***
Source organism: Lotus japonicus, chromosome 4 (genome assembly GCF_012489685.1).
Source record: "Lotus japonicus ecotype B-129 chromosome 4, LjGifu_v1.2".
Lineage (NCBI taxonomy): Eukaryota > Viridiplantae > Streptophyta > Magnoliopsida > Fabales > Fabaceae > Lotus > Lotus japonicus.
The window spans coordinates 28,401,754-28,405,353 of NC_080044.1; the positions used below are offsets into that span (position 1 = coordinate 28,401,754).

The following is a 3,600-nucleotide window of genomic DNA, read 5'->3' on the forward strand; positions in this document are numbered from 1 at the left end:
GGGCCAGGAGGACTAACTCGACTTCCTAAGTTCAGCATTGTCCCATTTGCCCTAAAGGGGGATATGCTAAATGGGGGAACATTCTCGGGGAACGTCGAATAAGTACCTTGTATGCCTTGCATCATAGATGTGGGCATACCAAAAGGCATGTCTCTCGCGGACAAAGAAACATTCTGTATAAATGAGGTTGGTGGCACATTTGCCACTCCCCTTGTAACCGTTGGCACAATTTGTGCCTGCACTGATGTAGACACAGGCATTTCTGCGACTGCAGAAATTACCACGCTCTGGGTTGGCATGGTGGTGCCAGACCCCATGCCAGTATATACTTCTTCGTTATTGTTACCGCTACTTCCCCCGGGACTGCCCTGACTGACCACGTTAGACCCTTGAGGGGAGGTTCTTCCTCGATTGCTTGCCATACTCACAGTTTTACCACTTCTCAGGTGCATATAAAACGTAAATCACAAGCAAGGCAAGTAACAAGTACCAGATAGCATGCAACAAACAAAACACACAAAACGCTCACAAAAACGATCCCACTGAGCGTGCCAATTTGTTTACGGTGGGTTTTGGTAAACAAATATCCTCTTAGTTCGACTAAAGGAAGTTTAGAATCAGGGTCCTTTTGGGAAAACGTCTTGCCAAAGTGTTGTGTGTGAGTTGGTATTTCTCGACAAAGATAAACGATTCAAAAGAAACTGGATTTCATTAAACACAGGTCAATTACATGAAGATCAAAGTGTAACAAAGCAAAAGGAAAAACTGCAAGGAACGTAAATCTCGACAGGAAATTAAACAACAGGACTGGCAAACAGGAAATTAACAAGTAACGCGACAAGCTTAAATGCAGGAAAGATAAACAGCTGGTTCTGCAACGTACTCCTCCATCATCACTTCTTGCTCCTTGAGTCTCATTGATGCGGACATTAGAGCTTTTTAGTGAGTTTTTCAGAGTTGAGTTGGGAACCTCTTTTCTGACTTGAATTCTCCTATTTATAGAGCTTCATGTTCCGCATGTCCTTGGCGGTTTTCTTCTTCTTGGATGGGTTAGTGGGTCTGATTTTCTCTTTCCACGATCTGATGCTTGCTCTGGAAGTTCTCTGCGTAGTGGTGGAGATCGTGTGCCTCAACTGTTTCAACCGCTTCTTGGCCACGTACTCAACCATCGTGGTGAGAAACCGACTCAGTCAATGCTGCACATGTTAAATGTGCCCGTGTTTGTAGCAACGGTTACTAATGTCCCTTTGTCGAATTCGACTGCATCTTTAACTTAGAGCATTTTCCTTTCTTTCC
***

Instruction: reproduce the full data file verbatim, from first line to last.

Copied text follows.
Source organism: Lotus japonicus, chromosome 4 (genome assembly GCF_012489685.1).
Source record: "Lotus japonicus ecotype B-129 chromosome 4, LjGifu_v1.2".
Lineage (NCBI taxonomy): Eukaryota > Viridiplantae > Streptophyta > Magnoliopsida > Fabales > Fabaceae > Lotus > Lotus japonicus.
The window spans coordinates 28,401,754-28,405,353 of NC_080044.1; the positions used below are offsets into that span (position 1 = coordinate 28,401,754).

The following is a 3,600-nucleotide window of genomic DNA, read 5'->3' on the forward strand; positions in this document are numbered from 1 at the left end:
GGGCCAGGAGGACTAACTCGACTTCCTAAGTTCAGCATTGTCCCATTTGCCCTAAAGGGGGATATGCTAAATGGGGGAACATTCTCGGGGAACGTCGAATAAGTACCTTGTATGCCTTGCATCATAGATGTGGGCATACCAAAAGGCATGTCTCTCGCGGACAAAGAAACATTCTGTATAAATGAGGTTGGTGGCACATTTGCCACTCCCCTTGTAACCGTTGGCACAATTTGTGCCTGCACTGATGTAGACACAGGCATTTCTGCGACTGCAGAAATTACCACGCTCTGGGTTGGCATGGTGGTGCCAGACCCCATGCCAGTATATACTTCTTCGTTATTGTTACCGCTACTTCCCCCGGGACTGCCCTGACTGACCACGTTAGACCCTTGAGGGGAGGTTCTTCCTCGATTGCTTGCCATACTCACAGTTTTACCACTTCTCAGGTGCATATAAAACGTAAATCACAAGCAAGGCAAGTAACAAGTACCAGATAGCATGCAACAAACAAAACACACAAAACGCTCACAAAAACGATCCCACTGAGCGTGCCAATTTGTTTACGGTGGGTTTTGGTAAACAAATATCCTCTTAGTTCGACTAAAGGAAGTTTAGAATCAGGGTCCTTTTGGGAAAACGTCTTGCCAAAGTGTTGTGTGTGAGTTGGTATTTCTCGACAAAGATAAACGATTCAAAAGAAACTGGATTTCATTAAACACAGGTCAATTACATGAAGATCAAAGTGTAACAAAGCAAAAGGAAAAACTGCAAGGAACGTAAATCTCGACAGGAAATTAAACAACAGGACTGGCAAACAGGAAATTAACAAGTAACGCGACAAGCTTAAATGCAGGAAAGATAAACAGCTGGTTCTGCAACGTACTCCTCCATCATCACTTCTTGCTCCTTGAGTCTCATTGATGCGGACATTAGAGCTTTTTAGTGAGTTTTTCAGAGTTGAGTTGGGAACCTCTTTTCTGACTTGAATTCTCCTATTTATAGAGCTTCATGTTCCGCATGTCCTTGGCGGTTTTCTTCTTCTTGGATGGGTTAGTGGGTCTGATTTTCTCTTTCCACGATCTGATGCTTGCTCTGGAAGTTCTCTGCGTAGTGGTGGAGATCGTGTGCCTCAACTGTTTCAACCGCTTCTTGGCCACGTACTCAACCATCGTGGTGAGAAACCGACTCAGTCAATGCTGCACATGTTAAATGTGCCCGTGTTTGTAGCAACGGTTACTAATGTCCCTTTGTCGAATTCGACTGCATCTTTAACTTAGAGCATTTTCCTTTCTTTCC